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House moves toward combining TikTok bill with aid to Ukraine and Israel| GuyWhoKnowsThings


On Wednesday, the House made another effort to force passage of legislation that would require the sale of TikTok by its Chinese owner or ban the app in the United States, accelerating an effort to disrupt the popular social media app.

President Mike Johnson has indicated that he intends to package the measure, a modified version version of a standalone bill that the House passed last month, with external help for Ukraine, Israel and Taiwan.

While the new legislation would still require TikTok's parent company, ByteDance, to sell the app to owners who resolved national security concerns, it includes an option to extend the deadline for the sale to nine months from the original six months, according to the text of legislation released by House leadership. The president could extend the deadline another 90 days if progress was made toward a sale.

House lawmakers are expected to vote Saturday on a package of legislation that includes a ban on TikTok and other bills popular with Republicans, a move intended to induce lawmakers to vote in favor of foreign aid. . If the package passes, the measures will be sent as a single bill to the Senate, which could vote soon after. President Biden has said he will sign legislation on TikTok if it reaches his desk.

The move “to bundle TikTok is definitely unusual, but it could be successful,” said Paul Gallant, a policy analyst at financial services firm TD Cowen. He added that “it's a little risky” to try to force an up-or-down vote without further negotiations with the Senate.

The new effort is the most aggressive yet by lawmakers to wrest TikTok from its Chinese ownership over national security concerns. They cite the possibility that Beijing could demand that TikTok hand over American users' data or use the app for propaganda purposes. The previous House bill faced skepticism in the Senate over concerns that it would not withstand a legal challenge.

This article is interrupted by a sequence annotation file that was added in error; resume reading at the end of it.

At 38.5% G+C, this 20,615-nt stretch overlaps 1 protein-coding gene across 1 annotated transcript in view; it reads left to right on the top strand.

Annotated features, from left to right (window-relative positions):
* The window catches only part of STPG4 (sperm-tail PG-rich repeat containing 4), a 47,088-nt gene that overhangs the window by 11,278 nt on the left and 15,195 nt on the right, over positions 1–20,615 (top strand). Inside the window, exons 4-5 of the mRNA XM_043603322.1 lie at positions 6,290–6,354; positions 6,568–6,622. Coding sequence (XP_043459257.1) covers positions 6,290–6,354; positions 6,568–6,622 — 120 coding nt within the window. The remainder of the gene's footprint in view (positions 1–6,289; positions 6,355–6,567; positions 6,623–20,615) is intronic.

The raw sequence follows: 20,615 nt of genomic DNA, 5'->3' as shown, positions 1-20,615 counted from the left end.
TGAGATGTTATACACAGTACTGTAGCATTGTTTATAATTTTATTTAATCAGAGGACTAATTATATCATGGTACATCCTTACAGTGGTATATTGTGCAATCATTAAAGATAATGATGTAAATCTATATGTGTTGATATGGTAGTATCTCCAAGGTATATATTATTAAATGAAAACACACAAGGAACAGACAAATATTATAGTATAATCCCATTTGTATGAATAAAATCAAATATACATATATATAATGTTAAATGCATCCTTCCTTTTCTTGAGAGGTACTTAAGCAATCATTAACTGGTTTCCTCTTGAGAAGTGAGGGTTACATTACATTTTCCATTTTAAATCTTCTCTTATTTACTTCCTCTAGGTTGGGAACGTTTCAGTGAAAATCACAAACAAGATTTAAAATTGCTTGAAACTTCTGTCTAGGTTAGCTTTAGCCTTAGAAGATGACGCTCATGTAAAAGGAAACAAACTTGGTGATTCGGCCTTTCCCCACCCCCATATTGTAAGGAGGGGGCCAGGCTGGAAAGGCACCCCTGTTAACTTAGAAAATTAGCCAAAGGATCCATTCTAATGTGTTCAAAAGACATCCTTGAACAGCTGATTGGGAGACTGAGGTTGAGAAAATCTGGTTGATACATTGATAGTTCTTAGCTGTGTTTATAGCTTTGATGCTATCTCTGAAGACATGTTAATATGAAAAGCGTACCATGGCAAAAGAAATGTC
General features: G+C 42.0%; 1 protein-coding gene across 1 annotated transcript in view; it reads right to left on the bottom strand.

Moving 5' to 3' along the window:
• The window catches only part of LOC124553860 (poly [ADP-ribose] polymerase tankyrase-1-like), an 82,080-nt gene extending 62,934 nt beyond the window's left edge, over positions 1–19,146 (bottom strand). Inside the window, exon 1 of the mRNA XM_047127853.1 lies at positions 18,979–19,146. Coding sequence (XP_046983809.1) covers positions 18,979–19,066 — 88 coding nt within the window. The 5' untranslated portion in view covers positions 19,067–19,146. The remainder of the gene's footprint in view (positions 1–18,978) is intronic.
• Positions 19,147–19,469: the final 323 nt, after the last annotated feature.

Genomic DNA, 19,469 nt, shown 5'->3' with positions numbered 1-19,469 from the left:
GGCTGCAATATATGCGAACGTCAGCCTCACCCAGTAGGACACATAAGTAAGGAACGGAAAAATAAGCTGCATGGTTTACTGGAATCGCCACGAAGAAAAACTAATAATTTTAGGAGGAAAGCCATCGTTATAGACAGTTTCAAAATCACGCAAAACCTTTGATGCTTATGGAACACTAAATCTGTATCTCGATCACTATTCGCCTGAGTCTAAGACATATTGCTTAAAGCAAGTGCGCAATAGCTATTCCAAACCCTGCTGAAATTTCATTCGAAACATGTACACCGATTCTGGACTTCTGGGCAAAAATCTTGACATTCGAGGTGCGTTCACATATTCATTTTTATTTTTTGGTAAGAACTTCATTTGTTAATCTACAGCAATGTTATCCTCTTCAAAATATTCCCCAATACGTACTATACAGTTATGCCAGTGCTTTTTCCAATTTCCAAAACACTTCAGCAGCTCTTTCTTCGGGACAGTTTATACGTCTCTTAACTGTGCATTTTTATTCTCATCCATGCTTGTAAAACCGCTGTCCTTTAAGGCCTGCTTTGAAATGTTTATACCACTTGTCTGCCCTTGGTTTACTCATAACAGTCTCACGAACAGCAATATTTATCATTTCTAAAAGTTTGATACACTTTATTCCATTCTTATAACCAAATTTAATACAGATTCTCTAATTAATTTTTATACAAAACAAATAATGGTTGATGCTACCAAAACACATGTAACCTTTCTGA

TikTok has said national security concerns are unfair and has spent more than $1 billion on a detailed plan for its U.S. operations that would block user data and offer third-party oversight of its content recommendations.

TikTok had no immediate comment.

TikTok has a significant influence on culture and politics and is used by 170 million people each month in the United States. The company has said it has nearly 7,000 employees in the United States.

Uncertainty over whether the Senate will take up legislation passed by the House in March has triggered an aggressive lobbying effort in the Senate and weeks of pressure on senators to advance the bill. By combining legislation on TikTok with high-profile aid for Ukraine and Israel, House leaders could force the Senate.

If the measure becomes law, it is likely to face weeks or months of legal challenges. federal judges blocked a 2020 attempt by President Donald J. Trump to ban TikTok or force its sale. Last year, a federal judge temporarily blocked a statewide ban of TikTok goes into effect in Montana, preventing the first ban of its kind in the country.

Other challenges remain, including the possibility of Beijing blocking the sale of TikTok. The app is expected to fetch a high selling price that would be out of reach for many potential buyers.

The campaign to force the sale of TikTok has united lawmakers with administration officials who share their national security concerns. The White House said there was provided assistance to lawmakers as they drafted legislation that passed the House in March.

Officials from the Justice Department, the Federal Bureau of Investigation and the Office of the Director of National Intelligence briefed lawmakers in the House and Senate about their concerns, adding fuel to the effort to pass the bill. Some parts of those reports are still classified.


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